When these people say my name, they make my day.
Today's #creativesprint prompt says to use my name for inspiration. So here are 4 people who make my day when they say my name.
- •My husband, Jim.Jim seldom calls me by name. He favors other terms: Baby. Hottie. Sugar Britches. He sometimes calls me "Beth-ain-ee," adding a long A and too much emphasis to my middle syllable. He's about the only person who can call me Bethany, bringing back that moment: "I James take you Bethany…" Otherwise, I prefer not to hear the name I associate with childhood reprimands. Now and then Jim will say, "Hey, Beth." And I blush. He knows me like no one else, so there is deep intimacy in his use of my name.
- •My clients and colleagues.Working from home, I can go 8 hours without sharing airspace with anyone but cats. But my work is collaborative, with phone calls and web meetings galore. Unlike face-to-face discussions, where eye contact takes care of so many greetings and handoffs, virtual meetings force us to address each other by name. I love friendly exchanges as others discover who's online. "Oh, Beth! How are you?" As the meeting progresses, it's gratifying to be called on—by name—for input. "What do you think, Beth?"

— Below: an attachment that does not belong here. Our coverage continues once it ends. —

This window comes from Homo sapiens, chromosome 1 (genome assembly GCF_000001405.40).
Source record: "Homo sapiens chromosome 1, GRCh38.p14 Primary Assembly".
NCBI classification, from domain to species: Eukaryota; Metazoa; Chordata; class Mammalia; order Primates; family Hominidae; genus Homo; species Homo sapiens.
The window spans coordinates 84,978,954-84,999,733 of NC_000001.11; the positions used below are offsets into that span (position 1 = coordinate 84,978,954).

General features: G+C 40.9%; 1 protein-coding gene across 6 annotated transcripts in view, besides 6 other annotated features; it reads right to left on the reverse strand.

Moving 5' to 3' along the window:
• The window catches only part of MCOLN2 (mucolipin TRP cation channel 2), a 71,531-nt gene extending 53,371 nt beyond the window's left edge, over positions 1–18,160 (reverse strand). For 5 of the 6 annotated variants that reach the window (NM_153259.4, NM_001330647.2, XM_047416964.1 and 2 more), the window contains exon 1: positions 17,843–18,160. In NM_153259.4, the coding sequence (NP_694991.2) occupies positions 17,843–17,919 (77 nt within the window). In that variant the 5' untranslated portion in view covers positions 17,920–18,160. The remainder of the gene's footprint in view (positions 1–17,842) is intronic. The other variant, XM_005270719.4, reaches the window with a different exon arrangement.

- •My children.My step-sons have always called me Beth, not Mom. But they don't address me often, especially now that they're in college. When they say my name, they get my attention. And my own 3 kids? They call Mom, Mommy, Mama, Ma, and Mother. Now and then they call me Beth or Bethany, just to push boundaries. It's fun. But what thrills me is when they introduce me. "This is my mom, Beth Nyland." Sometimes they even follow with, "She's a writer." They get me!
- •My mom.Though she lived her entire adult life in the Midwest, mom was born and raised in Arkansas. She always carried a little southern twang in her speech, and it was particularly obvious when she said my name. Mom made Beth a two syllable word: "Bay-uth." My mother died a few years ago, so I'll never hear her say my name again, out loud. But not a day goes by when I don't hear her in my head—and in my heart.